Wednesday, November 28, 2007

Macular Degeneration

Age-related macular degeneration (AMD) is the leading cause of blindness in the United States among people over 65 years old. Damage to the central retina (macula) and underlying tissue causes loss of central vision. People with macular degeneration often fear that they will lose all vision and be completely blind. This does not happen. Most people continue to have useful vision because the peripheral or side vision is not affected.

Macular degeneration occurs in older people as part of the aging process. Other risk factors include a family history of AMD, smoking, farsightedness, light iris color, high blood pressure, and cardiovascular disease. There are two types of macular degeneration. The more common dry form is due to atrophy of the tissue in the macula, and causes gradual loss of vision. The rarer wet or exudative form refers to abnormal blood vessel growth, or neovascularization, under the macula. These new vessels are fragile and can leak fluid or blood into the macula causing a sudden, profound loss of vision.

The degree of visual changes can range from mild to severe. People with AMD experience different symptoms, and even in the same person, each eye can be affected differently. Initially the central vision becomes distorted and blurry, making close work like reading more difficult. Straight lines may look bent or wavy, and small blind spots may appear. In the late stages, the center of vision may be completely dark or missing.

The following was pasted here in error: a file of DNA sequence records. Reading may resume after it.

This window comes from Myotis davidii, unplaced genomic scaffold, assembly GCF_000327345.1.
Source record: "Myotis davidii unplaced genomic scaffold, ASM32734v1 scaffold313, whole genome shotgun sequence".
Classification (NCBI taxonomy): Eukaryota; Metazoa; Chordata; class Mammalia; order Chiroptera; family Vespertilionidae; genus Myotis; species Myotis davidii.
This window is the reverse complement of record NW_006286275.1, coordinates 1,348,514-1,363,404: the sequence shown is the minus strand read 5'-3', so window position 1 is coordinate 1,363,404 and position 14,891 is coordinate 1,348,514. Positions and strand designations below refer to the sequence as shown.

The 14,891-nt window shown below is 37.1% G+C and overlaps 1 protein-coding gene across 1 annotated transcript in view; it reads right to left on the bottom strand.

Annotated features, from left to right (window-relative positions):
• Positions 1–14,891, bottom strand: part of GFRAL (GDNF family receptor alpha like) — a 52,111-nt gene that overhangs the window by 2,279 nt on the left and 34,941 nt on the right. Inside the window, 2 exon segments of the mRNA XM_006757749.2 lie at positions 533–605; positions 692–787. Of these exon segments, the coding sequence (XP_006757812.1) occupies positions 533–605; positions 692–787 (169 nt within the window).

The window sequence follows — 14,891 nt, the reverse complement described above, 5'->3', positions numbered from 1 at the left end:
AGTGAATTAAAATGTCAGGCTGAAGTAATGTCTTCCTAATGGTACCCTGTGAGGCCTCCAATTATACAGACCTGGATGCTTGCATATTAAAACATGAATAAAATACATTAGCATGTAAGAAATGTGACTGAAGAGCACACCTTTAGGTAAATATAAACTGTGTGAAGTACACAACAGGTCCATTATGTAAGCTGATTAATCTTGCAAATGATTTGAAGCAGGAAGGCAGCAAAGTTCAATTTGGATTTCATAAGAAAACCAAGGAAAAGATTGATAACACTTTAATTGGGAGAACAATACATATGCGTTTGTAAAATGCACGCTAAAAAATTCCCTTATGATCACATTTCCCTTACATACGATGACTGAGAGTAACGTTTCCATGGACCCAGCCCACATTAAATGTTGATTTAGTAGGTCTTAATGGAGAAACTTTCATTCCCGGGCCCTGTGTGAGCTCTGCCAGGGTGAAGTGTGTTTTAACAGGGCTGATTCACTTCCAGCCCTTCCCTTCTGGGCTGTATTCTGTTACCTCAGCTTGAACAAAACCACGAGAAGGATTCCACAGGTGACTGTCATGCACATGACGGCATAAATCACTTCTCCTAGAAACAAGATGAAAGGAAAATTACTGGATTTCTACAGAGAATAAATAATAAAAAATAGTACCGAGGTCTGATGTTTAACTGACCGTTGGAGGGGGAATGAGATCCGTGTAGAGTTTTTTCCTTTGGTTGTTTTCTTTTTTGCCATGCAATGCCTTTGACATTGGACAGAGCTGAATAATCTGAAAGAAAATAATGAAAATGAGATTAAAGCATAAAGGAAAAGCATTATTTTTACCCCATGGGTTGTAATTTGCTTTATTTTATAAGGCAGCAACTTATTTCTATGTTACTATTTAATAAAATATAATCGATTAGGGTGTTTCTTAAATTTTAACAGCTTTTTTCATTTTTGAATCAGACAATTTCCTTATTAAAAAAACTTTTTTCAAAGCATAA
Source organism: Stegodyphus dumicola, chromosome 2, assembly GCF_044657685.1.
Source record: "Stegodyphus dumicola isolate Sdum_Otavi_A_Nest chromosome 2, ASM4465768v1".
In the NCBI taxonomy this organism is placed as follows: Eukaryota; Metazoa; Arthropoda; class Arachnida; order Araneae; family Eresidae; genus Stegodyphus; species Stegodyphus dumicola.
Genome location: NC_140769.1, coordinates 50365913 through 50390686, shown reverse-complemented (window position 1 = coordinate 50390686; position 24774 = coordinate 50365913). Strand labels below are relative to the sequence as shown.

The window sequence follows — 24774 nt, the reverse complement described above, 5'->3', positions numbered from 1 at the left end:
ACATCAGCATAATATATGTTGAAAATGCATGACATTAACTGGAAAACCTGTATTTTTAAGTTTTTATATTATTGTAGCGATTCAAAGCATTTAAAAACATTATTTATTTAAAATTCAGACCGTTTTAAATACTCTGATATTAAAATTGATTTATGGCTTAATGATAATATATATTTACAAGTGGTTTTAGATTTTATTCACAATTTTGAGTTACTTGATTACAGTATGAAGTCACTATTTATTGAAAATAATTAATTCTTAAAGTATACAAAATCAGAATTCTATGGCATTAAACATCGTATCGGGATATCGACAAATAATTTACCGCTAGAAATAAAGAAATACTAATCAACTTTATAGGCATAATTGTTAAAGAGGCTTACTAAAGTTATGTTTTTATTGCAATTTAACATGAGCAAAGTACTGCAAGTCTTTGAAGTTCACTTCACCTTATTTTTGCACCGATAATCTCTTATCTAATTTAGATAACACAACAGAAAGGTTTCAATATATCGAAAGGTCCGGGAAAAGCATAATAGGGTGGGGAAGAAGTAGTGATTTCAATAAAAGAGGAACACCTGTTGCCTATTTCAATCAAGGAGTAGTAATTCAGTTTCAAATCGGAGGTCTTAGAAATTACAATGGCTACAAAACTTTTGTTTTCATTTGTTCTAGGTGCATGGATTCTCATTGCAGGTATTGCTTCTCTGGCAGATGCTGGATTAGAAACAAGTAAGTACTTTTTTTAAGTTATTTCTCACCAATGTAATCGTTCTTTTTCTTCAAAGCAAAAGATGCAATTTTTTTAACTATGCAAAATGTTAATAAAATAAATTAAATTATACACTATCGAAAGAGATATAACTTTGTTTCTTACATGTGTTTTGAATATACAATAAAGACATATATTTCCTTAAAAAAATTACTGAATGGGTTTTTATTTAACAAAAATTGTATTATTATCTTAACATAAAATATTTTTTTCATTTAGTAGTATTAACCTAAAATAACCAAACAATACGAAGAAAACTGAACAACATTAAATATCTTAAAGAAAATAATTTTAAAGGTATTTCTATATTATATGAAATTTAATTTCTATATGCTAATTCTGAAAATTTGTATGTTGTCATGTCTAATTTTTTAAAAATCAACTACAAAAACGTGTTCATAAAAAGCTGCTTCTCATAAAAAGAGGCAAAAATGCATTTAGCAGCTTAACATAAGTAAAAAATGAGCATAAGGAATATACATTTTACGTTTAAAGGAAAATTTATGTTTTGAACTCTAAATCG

An examination of the retina to inspect the macula is necessary to make the diagnosis of macular degeneration. The disease can often be detected before the vision is affected. Therefore, it’s a good idea to have routine eye exams to screen for this and other conditions that occur with aging, especially if there is a strong history in your family.

Once macular degeneration is diagnosed, observation with periodic retinal exams and self-testing by looking at a grid pattern (Amsler grid) are recommended. Nutritional supplements may be beneficial for individuals who already have mild degrees of dry AMD. Low vision devices such as magnifiers, special computers, and large-print books, aid in daily activities and help improve visual functioning.

There are also a number of new treatments for the wet form of macular degeneration depending upon the size and location of the abnormal blood vessels. Therefore, any sudden change in central vision should be promptly evaluated. Special pictures of the macula help identify the neovascularization, and the leaking vessels may be sealed with medication or laser. Macular degeneration cannot be cured, but treatment often slows the rate of visual loss. New treatments are being investigated, and there is hope that one day we will be able to cure this disease.
Resources: AMD.org
Photo courtesy of Duke Medicine.

1 comment:

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